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  5. "Dziś jem inaczej."

"Dziś jem inaczej."

Translation:Today I am eating in a different way.

January 21, 2016

21 Comments


[deactivated user]

    Is this meaning more "I'm trying a new cooking method" or "I'm eating somewhere different"? because as it stands, the English translation has the feel of "I've decided to eat with my feet, just for a change."


    https://www.duolingo.com/profile/TheCooyon

    For me, as a Polish native speaker, this sentence is weird too. It isn't natural if you ask me. It may suggest this foot eating style (hah :D), but maybe in context that someone eats out instead at home? I think I have never heard such a sentence.


    https://www.duolingo.com/profile/mihxal

    I think that "differently" conveys the meaning well.


    https://www.duolingo.com/profile/Tanja-m92

    I thought maybe it's ment like "today I only with chopsticks instead of using fork and knife". Which is close to your suggestion of using the feet :D that could be some kind of youtube challenge - dont use your hands for a day... never know these days


    https://www.duolingo.com/profile/JerryMcCarthy99

    Could this mean "Today I am eating something different"?


    https://www.duolingo.com/profile/mihxal

    No, it would be "Dziś jem coś innego".


    https://www.duolingo.com/profile/JerryMcCarthy99

    That would be a literal translation of my English :-) , but I'm trying to get into the mind of the person/computer who created the sentence in the first place, to understand what they really meant!


    https://www.duolingo.com/profile/Jellei

    Well, what you wrote may probably be the meaning of the original sentence, although technically that's only an interpretation.


    https://www.duolingo.com/profile/Meikel100

    My answer, "Dzisiaj jem inaczej" should be accepted!


    https://www.duolingo.com/profile/Trofaste

    It is accepted.


    https://www.duolingo.com/profile/edB4zK
    • 1074

    Can "dzisaij" mean in the present, as opposed to how things used to be (as "today" can mean in English), or does it always mean just this particular day? Thanks :)

    E.g I used to eat junk all the time, but today I eat much better.


    https://www.duolingo.com/profile/alik1989

    Yes, it can be interpreted this way, but, as in English, this usage makes the sentence ambiguous. If you want to avoid that, use obecnie instead.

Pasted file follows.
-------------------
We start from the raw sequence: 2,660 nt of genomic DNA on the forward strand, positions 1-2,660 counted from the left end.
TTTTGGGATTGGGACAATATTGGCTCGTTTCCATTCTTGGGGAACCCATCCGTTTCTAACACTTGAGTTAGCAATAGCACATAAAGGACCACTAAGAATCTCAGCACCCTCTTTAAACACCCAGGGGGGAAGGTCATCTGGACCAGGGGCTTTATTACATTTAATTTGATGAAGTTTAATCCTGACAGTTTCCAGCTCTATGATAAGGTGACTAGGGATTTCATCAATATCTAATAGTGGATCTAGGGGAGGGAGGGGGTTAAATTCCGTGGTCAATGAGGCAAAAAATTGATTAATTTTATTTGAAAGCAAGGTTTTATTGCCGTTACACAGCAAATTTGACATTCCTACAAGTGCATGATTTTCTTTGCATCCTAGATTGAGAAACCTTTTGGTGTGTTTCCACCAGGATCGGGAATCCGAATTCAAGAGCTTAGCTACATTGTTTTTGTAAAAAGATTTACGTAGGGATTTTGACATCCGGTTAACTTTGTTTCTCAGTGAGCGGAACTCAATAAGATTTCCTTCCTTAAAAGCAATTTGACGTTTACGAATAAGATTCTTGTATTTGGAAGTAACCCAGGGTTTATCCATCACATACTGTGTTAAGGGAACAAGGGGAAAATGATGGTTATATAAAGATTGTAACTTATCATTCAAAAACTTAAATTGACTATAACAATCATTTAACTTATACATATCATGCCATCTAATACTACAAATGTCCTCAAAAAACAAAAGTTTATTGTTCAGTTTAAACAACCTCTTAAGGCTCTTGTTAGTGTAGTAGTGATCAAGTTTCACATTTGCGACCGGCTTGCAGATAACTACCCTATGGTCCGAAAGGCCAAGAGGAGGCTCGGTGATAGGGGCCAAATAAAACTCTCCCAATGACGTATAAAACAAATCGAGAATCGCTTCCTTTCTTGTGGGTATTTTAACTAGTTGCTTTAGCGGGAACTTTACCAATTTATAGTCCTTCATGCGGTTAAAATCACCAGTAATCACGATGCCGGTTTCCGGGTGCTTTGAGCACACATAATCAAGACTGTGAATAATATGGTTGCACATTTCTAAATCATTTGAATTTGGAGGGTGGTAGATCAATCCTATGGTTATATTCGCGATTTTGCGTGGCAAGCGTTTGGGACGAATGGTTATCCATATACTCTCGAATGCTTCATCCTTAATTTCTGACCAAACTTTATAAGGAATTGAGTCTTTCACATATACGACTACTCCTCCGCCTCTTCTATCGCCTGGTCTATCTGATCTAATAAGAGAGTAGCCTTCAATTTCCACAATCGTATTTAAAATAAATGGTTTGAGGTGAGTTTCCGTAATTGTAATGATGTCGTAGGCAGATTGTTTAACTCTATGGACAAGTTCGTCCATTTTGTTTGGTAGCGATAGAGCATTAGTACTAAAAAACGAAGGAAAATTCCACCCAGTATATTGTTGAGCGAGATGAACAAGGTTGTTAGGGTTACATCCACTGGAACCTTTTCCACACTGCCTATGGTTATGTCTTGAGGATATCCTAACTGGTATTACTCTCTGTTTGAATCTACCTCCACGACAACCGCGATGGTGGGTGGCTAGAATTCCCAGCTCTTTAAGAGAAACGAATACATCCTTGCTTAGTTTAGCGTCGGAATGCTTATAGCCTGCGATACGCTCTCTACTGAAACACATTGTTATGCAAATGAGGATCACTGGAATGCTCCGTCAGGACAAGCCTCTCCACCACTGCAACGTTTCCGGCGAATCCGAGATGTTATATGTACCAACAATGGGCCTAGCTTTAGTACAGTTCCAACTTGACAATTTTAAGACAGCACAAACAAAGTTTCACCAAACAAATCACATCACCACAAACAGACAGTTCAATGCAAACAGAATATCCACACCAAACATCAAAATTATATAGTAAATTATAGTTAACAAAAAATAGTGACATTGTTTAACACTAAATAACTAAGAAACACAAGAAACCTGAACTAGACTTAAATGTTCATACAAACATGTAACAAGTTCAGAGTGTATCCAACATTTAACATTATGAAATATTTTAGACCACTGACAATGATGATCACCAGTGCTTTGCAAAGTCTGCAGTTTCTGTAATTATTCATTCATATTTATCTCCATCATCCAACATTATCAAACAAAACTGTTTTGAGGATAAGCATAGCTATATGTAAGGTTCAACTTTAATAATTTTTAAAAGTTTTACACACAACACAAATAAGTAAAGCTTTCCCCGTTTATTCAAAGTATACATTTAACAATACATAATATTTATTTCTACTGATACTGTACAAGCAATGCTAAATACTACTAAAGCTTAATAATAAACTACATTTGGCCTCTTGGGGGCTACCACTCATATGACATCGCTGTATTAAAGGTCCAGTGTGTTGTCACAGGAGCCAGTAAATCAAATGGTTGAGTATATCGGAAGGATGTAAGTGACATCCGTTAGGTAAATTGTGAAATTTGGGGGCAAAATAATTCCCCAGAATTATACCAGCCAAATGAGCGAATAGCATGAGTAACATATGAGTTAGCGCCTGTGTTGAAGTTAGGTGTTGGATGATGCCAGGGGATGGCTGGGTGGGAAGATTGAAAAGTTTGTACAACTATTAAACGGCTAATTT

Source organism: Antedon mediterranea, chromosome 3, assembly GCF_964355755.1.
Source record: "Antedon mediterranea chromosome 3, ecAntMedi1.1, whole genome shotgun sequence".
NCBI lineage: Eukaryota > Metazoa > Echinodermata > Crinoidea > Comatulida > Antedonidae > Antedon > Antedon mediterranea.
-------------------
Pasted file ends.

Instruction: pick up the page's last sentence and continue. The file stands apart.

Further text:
https://www.duolingo.com/profile/edB4zK
    • 1074

    Thank you Alik


    https://www.duolingo.com/profile/JerryMcCarthy99

    Interesting question! In my English, I'd usually say "these days" rather than "today": "...these days I eat much better". Wiktionary for "dzisiaj" doesn't seem to give any other meaning than plain "today".


    https://www.duolingo.com/profile/benny_ns

    The TTS sounds very weird on this one.


    https://www.duolingo.com/profile/Panisochacka

    Weird sentence. "I'm eating differently" implies eating in a different manner.


    https://www.duolingo.com/profile/awzool

    "Differently" could mean "more healthly" or "less carb saturated" etc. Something that differs from your usual habits.


    https://www.duolingo.com/profile/CatherineJ480062

    Question for native English speakers: would any of you say "in a different way," rather than "differently"? For some reason this construction bugs me....


    https://www.duolingo.com/profile/JerryMcCarthy99

    Well, as you can see, this has been the subject of much discussion... I think I might use it comparatively, as in "I do things in a different way from you", but otherwise, I remain unconvinced about this sentence :-) .


    https://www.duolingo.com/profile/o_Mariah

    I would usually say "Today I am eating differently" or just "different"


    https://www.duolingo.com/profile/Jellei

    "differently" is accepted, but "different" does not seem to be grammatical.

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